Judge calls Minn. terror defendant who recently worked at a school a ‘danger’ to the community

MINNEAPOLIS — A Minnesota man who has been accused of using his knowledge of the Quran to persuade young men to leave the state in 2007 and fight with the terror group al-Shabab in Somalia has been working in a position of authority at an Islamic school, authorities said Wednesday.

Chief U.S. District Judge Michael Davis called Omer Abdi Mohamed a “danger to the community,” and ordered that he remain in custody until he is sentenced on one terror-related count in the government’s ongoing investigation into the recruiting of more than 20 young men who authorities say left Minnesota to join the al-Qaida-linked group.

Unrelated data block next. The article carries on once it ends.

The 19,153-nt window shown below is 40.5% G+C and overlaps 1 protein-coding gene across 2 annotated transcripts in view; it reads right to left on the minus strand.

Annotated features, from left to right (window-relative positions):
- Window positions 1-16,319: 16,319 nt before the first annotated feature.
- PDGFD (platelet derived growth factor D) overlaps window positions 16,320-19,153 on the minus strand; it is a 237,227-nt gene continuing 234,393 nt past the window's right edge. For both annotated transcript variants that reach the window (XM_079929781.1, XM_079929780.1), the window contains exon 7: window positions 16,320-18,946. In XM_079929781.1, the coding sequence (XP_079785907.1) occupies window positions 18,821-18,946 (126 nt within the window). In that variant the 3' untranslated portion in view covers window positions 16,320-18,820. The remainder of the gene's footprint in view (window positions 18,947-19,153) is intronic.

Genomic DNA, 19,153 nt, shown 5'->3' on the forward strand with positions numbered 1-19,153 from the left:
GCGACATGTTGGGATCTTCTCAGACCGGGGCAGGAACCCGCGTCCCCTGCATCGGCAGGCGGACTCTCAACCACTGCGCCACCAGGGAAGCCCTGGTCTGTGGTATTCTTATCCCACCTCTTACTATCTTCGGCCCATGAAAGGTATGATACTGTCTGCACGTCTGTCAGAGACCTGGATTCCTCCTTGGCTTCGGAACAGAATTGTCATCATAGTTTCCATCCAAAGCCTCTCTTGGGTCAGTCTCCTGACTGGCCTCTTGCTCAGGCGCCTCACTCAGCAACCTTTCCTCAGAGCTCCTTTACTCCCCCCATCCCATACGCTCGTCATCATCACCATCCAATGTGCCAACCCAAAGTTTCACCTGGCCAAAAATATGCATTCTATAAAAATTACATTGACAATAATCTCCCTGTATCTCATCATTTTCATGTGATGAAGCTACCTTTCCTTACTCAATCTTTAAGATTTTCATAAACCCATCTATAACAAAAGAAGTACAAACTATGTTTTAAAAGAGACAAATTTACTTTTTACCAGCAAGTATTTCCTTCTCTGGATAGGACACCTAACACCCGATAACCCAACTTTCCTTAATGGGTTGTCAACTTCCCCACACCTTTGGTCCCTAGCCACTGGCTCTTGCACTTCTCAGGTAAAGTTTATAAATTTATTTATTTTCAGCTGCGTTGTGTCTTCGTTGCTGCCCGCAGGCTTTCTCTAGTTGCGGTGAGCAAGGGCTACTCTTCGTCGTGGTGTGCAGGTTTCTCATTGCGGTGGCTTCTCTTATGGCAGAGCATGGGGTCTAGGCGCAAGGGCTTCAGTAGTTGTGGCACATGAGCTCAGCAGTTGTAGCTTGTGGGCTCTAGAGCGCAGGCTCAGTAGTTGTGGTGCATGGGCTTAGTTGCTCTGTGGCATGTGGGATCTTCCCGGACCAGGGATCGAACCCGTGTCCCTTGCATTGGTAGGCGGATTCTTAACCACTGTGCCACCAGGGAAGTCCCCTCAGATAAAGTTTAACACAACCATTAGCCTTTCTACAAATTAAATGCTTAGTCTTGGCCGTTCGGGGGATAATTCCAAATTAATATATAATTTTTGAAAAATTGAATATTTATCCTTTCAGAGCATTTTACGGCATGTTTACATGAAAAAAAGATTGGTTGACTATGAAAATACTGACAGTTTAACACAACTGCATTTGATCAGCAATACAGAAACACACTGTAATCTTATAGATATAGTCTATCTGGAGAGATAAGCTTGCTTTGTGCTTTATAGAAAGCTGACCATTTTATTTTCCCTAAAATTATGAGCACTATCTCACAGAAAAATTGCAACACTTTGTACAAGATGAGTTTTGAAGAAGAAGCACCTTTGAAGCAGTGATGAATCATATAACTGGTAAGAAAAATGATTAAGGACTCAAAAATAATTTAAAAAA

Mohamed, 27, pleaded guilty last year. He was free, pending sentencing, but was arrested last week after authorities said he violated conditions of his release by not disclosing the nature of his employment.

Prosecutors said Mohamed had been working at Essential Learning of Minnesota Institute, a nonprofit program that offers after-school homework help, recreation activities and religious classes to children. Mohamed told his probation officer he was a volunteer teacher’s assistant, but some parents told the FBI that he was a manager or director.